NTSB Identification: CHI03FA025.
The docket is stored in the Docket Management System (DMS). Please contact Records Management Division
Accident occurred Wednesday, November 20, 2002 in St. Jacob, IL
Probable Cause Approval Date: 04/28/2004
Aircraft: Robinson R22, registration: N559DD
Injuries: 2 Uninjured.

NTSB investigators either traveled in support of this investigation or conducted a significant amount of investigative work without any travel, and used data obtained from various sources to prepare this aircraft accident report.

The helicopter was substantially damaged when the fan shaft failed causing a loss of power to the main and tail rotors. The instructor pilot reported that while in cruise flight the clutch light flickered several times. He stated that he pulled the clutch circuit breaker, "however the noise continued to worsen and [he] suspected the drive belts were loosening." He reset the clutch circuit breaker and the clutch light illuminated steadily. The instructor pilot reported, "Immediately afterward the engine and rotor RPM needles split indicating a drive train failure, and a loud metal to metal grinding noise began." The flight crew (instructor and dual student) immediately initiated an autorotation. At the termination of the autorotation, the helicopter yawed to the left and did not respond to right pedal inputs. A post-accident examination revealed a complete failure of the fan shaft. The portion of the engine cooling fan assembly aft of the fracture point had departed the aircraft. This component was subsequently found approximately 1.2 miles south of the forced landing site. In addition, the tail rotor blade pitch push-pull tube was completely severed at the forward rod end. Extensive scraping and gouging was noted on the rod end fitting. The fan shaft, fan wheel and bearing were sent to the NTSB Materials Laboratory for examination. The examination noted the fan shaft was fractured in a "V"shape from a transition in shaft diameter adjacent to the bearing at the aft end, forward to the attachment bolt holes. Fracture surface features were "indicative of fatigue propagation." According to the dual student, on the delivery flight one of the drive v-belts broke and an emergency landing under partial power was made. The helicopter was repaired by Robinson technicians who replaced the drive belts and clutch actuator. A visual inspection of the fan shaft and lower bearing was completed at that time and no discrepancies were found. The fan shaft and bearing were not disassembled. Therefore, the mating surfaces of the fan shaft and bearing race were not inspected.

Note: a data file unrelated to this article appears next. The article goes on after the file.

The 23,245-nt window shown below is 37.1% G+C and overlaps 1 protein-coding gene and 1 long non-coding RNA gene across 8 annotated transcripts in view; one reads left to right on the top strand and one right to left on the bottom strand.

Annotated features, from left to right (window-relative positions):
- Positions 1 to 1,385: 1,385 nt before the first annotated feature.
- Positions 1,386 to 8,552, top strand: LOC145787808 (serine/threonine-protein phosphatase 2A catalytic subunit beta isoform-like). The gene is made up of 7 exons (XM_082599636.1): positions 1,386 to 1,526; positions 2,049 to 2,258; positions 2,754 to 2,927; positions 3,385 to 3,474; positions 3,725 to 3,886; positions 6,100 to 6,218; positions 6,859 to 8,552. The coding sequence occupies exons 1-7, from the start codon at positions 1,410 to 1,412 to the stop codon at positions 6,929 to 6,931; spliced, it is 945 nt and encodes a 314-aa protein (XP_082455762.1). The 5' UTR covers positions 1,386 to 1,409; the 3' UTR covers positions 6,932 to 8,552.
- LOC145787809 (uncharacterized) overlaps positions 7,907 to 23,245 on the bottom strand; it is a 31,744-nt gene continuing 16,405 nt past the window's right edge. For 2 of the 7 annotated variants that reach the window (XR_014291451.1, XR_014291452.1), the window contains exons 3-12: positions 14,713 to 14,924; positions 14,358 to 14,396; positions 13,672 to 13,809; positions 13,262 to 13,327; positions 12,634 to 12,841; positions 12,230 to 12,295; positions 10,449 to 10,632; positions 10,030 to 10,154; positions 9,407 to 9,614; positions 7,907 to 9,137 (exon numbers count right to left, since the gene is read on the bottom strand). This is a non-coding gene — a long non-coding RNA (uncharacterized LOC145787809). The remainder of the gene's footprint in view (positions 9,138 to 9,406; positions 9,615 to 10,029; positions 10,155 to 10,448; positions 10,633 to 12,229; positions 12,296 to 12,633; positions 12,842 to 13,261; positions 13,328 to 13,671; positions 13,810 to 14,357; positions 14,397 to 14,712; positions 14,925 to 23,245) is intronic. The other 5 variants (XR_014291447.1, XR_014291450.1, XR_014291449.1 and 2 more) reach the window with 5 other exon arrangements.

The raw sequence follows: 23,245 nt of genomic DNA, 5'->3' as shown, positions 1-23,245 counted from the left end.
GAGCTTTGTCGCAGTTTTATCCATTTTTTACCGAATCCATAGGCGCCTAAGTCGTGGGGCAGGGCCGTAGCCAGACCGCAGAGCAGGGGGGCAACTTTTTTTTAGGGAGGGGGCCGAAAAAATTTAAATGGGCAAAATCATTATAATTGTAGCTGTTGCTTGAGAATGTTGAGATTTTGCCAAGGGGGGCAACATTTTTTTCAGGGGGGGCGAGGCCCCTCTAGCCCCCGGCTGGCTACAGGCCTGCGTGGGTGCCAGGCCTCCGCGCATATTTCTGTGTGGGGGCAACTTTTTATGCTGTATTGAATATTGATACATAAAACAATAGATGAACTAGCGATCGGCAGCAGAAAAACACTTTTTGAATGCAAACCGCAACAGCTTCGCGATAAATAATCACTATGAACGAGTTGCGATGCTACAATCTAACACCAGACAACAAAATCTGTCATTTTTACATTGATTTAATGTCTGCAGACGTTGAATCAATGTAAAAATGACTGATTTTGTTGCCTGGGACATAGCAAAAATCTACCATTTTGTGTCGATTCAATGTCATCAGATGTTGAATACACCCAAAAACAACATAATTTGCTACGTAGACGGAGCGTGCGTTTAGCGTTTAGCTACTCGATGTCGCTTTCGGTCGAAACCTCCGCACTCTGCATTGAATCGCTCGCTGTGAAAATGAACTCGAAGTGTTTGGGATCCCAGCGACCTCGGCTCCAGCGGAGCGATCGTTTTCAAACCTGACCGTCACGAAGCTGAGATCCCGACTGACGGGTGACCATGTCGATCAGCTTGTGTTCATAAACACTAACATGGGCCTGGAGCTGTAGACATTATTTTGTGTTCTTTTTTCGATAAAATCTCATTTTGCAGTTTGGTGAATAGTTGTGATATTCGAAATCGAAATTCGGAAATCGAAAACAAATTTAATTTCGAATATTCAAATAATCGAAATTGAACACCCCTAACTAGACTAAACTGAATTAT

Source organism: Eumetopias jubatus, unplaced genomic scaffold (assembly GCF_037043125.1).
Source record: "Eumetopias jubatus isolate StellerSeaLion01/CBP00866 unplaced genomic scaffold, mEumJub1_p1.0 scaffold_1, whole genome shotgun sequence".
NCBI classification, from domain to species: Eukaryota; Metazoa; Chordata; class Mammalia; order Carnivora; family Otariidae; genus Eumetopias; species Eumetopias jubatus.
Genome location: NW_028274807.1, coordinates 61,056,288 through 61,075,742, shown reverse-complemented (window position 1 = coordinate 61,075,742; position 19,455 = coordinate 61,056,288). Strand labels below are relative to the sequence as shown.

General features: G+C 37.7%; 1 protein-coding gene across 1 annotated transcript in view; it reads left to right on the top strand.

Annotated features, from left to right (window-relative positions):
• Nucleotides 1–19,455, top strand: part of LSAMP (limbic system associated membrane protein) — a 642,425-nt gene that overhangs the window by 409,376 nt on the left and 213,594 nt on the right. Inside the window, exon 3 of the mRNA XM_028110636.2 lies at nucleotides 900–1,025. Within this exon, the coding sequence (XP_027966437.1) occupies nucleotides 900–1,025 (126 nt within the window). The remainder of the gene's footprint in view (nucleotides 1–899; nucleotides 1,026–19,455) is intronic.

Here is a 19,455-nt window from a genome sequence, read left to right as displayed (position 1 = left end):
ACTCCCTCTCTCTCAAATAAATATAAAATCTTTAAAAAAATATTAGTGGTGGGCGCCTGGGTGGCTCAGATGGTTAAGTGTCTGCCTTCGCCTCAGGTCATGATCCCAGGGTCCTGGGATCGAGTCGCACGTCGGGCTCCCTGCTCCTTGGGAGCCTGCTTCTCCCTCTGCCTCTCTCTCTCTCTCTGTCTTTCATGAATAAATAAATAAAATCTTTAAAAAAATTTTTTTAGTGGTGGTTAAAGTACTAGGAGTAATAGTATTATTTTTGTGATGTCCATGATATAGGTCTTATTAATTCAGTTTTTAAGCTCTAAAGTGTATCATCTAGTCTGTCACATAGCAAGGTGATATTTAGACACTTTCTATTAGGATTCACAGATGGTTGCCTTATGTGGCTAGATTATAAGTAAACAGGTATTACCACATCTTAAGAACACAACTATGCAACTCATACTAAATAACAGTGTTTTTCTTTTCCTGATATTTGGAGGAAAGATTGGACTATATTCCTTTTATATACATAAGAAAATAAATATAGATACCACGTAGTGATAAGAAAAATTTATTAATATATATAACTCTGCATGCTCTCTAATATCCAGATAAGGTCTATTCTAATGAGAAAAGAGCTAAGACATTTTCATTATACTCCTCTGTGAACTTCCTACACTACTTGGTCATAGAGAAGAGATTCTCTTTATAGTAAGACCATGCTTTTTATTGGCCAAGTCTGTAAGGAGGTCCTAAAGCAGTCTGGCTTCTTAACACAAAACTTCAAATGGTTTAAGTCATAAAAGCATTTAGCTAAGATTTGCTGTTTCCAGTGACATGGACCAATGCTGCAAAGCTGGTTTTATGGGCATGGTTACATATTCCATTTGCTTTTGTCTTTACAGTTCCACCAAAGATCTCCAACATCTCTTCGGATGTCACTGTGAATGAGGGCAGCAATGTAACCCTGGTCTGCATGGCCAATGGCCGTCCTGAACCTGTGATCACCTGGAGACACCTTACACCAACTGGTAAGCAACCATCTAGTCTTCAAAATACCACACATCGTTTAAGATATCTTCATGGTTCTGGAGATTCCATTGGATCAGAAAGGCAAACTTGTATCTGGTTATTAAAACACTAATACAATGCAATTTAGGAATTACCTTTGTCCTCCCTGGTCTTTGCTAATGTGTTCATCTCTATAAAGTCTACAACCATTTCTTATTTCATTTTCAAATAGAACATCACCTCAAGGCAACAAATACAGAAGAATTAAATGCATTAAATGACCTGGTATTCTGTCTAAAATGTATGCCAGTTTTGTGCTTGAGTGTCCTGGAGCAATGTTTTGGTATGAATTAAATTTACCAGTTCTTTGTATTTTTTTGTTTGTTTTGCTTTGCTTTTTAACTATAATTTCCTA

The National Transportation Safety Board determines the probable cause(s) of this accident to be:

Fatigue fracture of the clutch assembly fan shaft and the resulting complete loss of power to the rotor drive system. A contributing factor was the loss of tail rotor authority due to the secondary failure of the control tube assembly.

Full narrative available

Index for Nov2002 | Index of months